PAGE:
Rest of Comox Valley aging faster than Cumberland

The Comox Valley is growing and getting older, but Cumberland may hold the key to the fountain of youth.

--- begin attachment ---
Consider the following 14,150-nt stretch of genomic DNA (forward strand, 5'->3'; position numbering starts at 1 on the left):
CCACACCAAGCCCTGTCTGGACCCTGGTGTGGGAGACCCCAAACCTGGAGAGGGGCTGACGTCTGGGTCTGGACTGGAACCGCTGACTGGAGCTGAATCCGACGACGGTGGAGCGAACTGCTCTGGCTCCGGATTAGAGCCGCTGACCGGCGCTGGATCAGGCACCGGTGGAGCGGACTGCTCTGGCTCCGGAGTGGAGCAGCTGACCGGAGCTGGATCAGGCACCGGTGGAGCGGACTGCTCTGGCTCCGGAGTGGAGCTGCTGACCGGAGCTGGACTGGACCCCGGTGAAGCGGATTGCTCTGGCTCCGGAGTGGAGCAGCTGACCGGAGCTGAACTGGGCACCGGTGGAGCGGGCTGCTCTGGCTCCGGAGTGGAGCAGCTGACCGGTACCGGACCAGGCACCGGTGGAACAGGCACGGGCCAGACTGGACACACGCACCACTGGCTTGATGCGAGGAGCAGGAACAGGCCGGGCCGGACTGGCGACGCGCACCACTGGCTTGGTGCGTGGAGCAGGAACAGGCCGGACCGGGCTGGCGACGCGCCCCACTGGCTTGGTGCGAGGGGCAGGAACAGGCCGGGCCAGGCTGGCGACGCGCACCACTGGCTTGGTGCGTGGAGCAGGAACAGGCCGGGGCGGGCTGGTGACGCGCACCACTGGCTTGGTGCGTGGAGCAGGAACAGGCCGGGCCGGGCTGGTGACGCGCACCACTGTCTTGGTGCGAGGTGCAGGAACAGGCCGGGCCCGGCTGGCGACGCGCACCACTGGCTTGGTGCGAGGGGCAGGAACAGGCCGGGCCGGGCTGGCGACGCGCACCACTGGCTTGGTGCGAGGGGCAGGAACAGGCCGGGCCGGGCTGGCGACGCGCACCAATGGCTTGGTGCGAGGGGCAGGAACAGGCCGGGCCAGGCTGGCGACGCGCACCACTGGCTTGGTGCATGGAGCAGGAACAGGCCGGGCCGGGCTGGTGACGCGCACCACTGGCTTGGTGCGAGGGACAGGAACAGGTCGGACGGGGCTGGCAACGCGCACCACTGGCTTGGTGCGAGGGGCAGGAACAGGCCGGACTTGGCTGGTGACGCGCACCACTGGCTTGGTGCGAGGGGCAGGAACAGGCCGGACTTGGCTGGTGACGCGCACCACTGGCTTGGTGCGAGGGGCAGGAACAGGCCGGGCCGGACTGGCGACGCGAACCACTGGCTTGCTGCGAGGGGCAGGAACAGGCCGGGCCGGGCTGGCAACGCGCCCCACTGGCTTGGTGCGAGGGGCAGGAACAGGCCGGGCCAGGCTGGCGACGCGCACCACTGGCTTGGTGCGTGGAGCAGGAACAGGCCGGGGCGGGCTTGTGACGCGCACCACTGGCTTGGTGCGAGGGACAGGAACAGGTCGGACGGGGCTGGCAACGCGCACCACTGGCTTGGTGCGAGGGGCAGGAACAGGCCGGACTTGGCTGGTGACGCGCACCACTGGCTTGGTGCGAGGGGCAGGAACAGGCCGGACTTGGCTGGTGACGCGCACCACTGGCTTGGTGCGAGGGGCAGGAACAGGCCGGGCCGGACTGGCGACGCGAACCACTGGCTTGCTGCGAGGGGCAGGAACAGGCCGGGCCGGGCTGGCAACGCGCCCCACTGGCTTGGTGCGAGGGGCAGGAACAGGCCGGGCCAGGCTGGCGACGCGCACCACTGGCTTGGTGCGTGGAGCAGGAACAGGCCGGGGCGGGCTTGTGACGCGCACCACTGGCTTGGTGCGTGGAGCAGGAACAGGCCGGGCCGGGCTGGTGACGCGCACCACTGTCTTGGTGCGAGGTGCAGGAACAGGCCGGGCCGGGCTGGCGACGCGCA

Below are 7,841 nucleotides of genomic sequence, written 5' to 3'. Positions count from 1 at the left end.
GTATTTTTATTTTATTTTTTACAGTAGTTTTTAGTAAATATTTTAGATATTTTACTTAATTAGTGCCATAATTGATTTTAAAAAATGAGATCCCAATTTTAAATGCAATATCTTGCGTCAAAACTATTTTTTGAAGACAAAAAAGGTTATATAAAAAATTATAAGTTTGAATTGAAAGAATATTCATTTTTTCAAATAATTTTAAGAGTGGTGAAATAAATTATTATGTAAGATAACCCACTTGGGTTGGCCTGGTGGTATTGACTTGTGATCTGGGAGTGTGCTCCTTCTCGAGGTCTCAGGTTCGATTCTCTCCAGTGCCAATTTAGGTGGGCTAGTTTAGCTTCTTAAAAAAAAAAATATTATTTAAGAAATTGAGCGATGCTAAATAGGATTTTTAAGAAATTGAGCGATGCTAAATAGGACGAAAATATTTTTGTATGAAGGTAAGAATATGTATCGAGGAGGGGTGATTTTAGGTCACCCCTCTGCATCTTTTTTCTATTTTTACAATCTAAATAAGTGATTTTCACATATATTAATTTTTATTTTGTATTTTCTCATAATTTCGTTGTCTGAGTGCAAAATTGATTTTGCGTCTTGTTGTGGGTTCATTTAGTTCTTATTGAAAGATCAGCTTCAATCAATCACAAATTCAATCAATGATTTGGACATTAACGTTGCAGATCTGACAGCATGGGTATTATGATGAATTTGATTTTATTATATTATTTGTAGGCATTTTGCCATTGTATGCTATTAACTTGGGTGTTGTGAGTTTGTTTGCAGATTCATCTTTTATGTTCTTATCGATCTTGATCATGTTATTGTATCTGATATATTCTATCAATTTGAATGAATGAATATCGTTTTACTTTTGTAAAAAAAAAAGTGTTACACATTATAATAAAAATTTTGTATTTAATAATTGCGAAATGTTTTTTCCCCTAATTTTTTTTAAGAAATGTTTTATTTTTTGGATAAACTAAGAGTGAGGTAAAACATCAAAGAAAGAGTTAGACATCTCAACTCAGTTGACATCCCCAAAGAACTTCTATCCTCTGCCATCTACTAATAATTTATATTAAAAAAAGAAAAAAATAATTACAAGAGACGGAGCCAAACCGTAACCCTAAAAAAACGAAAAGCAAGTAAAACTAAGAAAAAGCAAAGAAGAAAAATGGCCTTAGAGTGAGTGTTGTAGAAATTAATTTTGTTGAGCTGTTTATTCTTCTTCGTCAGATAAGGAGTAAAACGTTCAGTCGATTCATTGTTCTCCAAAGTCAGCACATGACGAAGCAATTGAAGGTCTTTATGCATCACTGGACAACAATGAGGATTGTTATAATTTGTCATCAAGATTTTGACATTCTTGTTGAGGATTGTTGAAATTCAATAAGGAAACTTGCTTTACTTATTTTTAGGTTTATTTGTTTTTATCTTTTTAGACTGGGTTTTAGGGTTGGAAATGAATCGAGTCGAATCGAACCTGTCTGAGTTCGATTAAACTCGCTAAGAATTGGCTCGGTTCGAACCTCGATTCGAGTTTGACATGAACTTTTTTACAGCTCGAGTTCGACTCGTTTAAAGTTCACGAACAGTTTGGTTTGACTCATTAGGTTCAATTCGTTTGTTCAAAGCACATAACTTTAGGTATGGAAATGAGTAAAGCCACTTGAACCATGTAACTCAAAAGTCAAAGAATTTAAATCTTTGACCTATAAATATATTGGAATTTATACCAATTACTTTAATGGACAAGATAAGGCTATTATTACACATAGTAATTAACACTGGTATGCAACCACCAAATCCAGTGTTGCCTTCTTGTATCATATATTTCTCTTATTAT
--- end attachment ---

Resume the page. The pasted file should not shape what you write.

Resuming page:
The Comox Valley is growing and getting older, but Cumberland may hold the key to the fountain of youth. This is according to information from Statistics Canada, which released the 2011 census profile this week.According to their data, while the number of seniors aged 65 and over increased 14.1 per cent between 2006 and 2011 to nearly five million — accounting for a record high 14.8 per cent of the population across Canada — the median age of the population of the village is 10 years below that of the Comox Valley as a whole, 3.7 years below that of  B.C, and 2.4 years below that of Canada.In Comox and Courtenay, the median age of the population sits at 49.1 and 46.5 respectively, with the median age in B.C. at 41.9, that of the Comox Valley at 48.3 and that of Canada at 40.6.In the three municipalities, the population change has increased, with the largest influx in Courtenay (24,099) at 2,078 more residents than in 2006, followed by Comox (13,627) at 1,242, and Cumberland (3,398) at 636.In 2011 in Canada, census data showed for the first time there were more people aged 55 to 64, typically the age group where people leave the labour force, than aged 15 to 24, typically the age group where people enter. The national trend prevailed in Courtenay, where the largest age group is 60 to 64 years (1,885), while in Comox, it is 45 to 49 years (1,090) followed closely by the 60 to 64 year age group (1,080).Keeping with their youth trend, Cumberland’s largest age population is between 30 and 34 years (290), followed closely by 35 to 39 years (280).Despite the overall greying of the population, Canada’s population is among the youngest in the G8. In 2011, only the United States and Russia had a lower proportion of seniors than Canada.Statistics Canada noted the baby boom in Canada was larger than in many other G8 countries, and most baby boomers have not yet reached age 65.With the larger aging population, the proportion of people aged 45 to 64 among the working-age population reached 42.4 per cent — a record proportion, according to the census. In 1991, the proportion was 28.6 per cent.The area with the highest proportions of the population aged 65 and over in the country can be found not far away in Parksville-Qualicum Beach, at 38.6 per cent, followed by Elliot Lake, Ont., at 35.1 per cent.Census information on families, households and marital status along with dwelling types will be released by Statistics Canada Sept. 19, while information on language will be released Oct.

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